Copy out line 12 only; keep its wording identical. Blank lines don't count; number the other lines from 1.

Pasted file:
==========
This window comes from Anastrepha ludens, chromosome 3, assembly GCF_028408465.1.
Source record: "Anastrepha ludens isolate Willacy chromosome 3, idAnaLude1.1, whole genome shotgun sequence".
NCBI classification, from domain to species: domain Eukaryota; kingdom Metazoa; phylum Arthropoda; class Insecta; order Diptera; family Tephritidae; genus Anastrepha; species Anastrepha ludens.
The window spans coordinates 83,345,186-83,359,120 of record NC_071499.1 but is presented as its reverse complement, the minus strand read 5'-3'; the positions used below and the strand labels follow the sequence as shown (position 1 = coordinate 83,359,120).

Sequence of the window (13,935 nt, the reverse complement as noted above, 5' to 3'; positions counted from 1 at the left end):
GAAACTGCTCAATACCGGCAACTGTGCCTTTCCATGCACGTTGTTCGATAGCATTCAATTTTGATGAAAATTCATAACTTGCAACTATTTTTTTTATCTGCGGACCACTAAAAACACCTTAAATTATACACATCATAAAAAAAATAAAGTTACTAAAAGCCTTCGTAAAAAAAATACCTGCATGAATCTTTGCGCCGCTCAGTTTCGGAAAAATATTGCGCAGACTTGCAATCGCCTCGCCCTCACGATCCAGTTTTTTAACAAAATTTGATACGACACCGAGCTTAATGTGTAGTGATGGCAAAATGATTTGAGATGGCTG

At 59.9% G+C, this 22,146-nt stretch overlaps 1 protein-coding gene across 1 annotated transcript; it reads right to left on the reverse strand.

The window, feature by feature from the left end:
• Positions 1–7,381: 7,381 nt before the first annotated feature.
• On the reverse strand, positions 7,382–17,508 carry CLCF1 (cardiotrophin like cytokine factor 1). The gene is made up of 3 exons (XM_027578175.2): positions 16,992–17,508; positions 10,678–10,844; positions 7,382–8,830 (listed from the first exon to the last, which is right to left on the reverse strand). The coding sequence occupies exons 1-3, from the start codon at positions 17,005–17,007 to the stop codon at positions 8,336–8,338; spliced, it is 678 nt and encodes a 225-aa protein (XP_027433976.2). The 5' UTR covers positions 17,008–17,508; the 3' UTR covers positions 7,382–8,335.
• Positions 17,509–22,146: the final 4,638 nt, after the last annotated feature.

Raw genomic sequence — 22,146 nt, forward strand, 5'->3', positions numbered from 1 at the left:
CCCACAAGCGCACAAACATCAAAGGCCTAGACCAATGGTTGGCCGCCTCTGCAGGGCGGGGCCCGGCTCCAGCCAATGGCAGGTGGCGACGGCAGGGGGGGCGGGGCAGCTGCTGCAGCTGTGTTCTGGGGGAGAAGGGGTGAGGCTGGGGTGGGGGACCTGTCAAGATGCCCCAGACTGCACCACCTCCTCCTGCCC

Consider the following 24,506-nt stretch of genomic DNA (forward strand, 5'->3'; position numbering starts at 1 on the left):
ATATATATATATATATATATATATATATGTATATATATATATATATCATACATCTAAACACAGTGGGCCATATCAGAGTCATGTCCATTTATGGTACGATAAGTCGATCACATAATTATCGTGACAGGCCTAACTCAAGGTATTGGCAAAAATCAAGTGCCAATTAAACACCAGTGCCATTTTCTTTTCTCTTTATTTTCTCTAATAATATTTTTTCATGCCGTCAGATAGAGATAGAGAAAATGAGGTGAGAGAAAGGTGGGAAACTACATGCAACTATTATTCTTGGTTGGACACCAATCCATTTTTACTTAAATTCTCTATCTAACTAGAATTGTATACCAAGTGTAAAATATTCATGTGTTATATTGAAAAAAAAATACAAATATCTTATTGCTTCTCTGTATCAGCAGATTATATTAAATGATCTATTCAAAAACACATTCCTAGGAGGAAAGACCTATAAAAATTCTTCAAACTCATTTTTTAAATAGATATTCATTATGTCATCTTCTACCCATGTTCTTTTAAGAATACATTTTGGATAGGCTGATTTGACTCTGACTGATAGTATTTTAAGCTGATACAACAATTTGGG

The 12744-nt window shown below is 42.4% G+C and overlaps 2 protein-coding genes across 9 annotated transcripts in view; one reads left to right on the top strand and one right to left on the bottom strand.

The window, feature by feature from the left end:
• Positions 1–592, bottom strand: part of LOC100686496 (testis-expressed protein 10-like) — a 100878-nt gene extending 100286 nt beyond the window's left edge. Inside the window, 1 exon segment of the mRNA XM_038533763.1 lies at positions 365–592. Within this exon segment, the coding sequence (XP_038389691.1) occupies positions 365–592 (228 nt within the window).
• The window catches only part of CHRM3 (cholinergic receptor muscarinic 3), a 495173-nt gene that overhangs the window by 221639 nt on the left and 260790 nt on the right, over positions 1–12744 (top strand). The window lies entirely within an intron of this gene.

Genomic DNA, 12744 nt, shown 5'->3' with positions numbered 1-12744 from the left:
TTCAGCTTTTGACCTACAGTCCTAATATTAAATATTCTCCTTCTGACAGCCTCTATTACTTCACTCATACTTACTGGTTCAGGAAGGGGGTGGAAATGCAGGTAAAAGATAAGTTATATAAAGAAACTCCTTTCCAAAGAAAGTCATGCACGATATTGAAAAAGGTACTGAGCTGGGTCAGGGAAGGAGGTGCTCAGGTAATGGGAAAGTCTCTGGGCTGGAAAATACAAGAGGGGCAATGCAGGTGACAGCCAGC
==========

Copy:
Raw genomic sequence — 22,146 nt, forward strand, 5'->3', positions numbered from 1 at the left: